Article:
"I believe that J. Gordon Holt would characterize the Parasound Halo Integrated as neutral and accurate. Why? Because, with certain extra-vivid recordings, I perceived the Halo as tracking the input signal pretty close to the feeling of master tape. Likewise, it was neutral, in that well-considered, just-right Goldilocks way: It was never too anything—except, maybe, too inexpensive!" - Herb Reichert, Stereophile - Full Review

Parasound Halo Integrated

See page three for specifications -


        • Latest generation ESS Sabre32 Reference DAC (ES9018K2M)
        • Asynchronous USB 2.0 supports PCM up to 384kHz/32-bit
        • USB input decodes Native DSD64, DSD128, DSD256 and DoP DSD
        • Windows USB drivers for ASIO & WASAPI - install instructions here
        • Mac OS does not require any drivers
        • Coax and optical accept PCM up to 192kHz/24-bit
        • Analog bass management with high & low pass crossovers
        • Home theater bypass input for surround sound integration
        • Front panel subwoofer level control
        • Dedicated high current headphone amplifier (TI TPA6120)
        • Phono for MM & MC with 100 Ω or 47k Ω load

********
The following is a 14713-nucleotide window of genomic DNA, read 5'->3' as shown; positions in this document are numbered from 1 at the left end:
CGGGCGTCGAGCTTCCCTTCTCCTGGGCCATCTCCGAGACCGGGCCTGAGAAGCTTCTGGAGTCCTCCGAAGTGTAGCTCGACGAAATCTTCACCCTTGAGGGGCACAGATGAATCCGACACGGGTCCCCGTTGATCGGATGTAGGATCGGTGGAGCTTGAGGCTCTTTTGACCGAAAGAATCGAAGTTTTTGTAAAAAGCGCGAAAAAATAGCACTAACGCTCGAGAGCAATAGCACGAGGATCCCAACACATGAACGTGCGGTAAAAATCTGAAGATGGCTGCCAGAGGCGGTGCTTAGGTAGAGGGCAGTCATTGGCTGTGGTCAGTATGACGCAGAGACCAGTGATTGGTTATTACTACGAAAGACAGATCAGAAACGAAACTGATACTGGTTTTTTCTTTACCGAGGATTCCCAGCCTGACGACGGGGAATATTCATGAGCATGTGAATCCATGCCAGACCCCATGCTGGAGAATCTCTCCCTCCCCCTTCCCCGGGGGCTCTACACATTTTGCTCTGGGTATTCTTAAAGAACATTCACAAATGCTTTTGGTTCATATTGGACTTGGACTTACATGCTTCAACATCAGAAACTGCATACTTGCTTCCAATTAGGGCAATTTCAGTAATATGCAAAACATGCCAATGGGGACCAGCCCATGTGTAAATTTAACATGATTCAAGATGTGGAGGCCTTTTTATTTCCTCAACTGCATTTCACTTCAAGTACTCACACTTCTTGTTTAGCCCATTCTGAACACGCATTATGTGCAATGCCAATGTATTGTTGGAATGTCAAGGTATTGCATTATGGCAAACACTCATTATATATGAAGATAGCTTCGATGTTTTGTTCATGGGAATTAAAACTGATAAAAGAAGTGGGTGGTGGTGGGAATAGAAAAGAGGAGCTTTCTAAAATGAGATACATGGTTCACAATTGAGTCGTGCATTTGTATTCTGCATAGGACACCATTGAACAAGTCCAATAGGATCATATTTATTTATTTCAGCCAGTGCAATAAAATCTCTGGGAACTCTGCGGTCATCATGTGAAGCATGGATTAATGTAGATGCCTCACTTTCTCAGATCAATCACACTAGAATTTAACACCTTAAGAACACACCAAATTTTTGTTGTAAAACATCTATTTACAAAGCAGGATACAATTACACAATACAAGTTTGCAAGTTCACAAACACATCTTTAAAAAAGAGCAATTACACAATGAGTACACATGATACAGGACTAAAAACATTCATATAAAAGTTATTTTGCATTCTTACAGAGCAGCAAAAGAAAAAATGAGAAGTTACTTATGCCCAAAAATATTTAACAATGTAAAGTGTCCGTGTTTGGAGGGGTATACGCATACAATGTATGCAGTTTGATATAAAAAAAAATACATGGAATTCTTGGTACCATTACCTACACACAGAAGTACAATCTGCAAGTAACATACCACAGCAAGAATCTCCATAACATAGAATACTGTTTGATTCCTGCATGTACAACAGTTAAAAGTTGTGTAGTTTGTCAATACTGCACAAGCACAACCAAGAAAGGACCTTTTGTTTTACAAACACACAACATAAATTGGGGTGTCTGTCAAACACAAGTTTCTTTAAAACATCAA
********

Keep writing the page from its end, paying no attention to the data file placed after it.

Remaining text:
• Front panel Aux input with automatic +12 dB gain stage
        • 5 pairs RCA line level Analog inputs
        • 1 pair XLR balanced Analog input
        • Balanced XLR and RCA left and right preamp outputs
        • 1 balanced XLR and 2 RCA subwoofer outputs
        • Bass & treble controls with relay bypass from remote or front panel
        • Rear panel IR input and IR loop output jacks
        • 12 Volt input and output to triggers
        • Back-lit remote control with discrete buttons
        • 0.5w standby power consumption meets Energy Star & EU specs



        • 160 Watts x 2 @ 8 Ohms (RMS, both channels driven)
        • 240 Watts x 2 @ 4 Ohms (RMS, both channels driven)
        • Power amp circuit topology designed by legendary John Curl
        • Direct amplifier input to bypass preamp section
        • High bias class A/AB operation
        • Oversized shielded toroid power transformer
        • Dual-mono power supply and power amplifier
        • 40,000uF power supply filter capacitance
        • Matched JFET input stages and MOSFET driver stages
        • 12 high voltage/high current bipolar output transistors
        • Heavy-duty 24k gold-plated 5-way speaker binding posts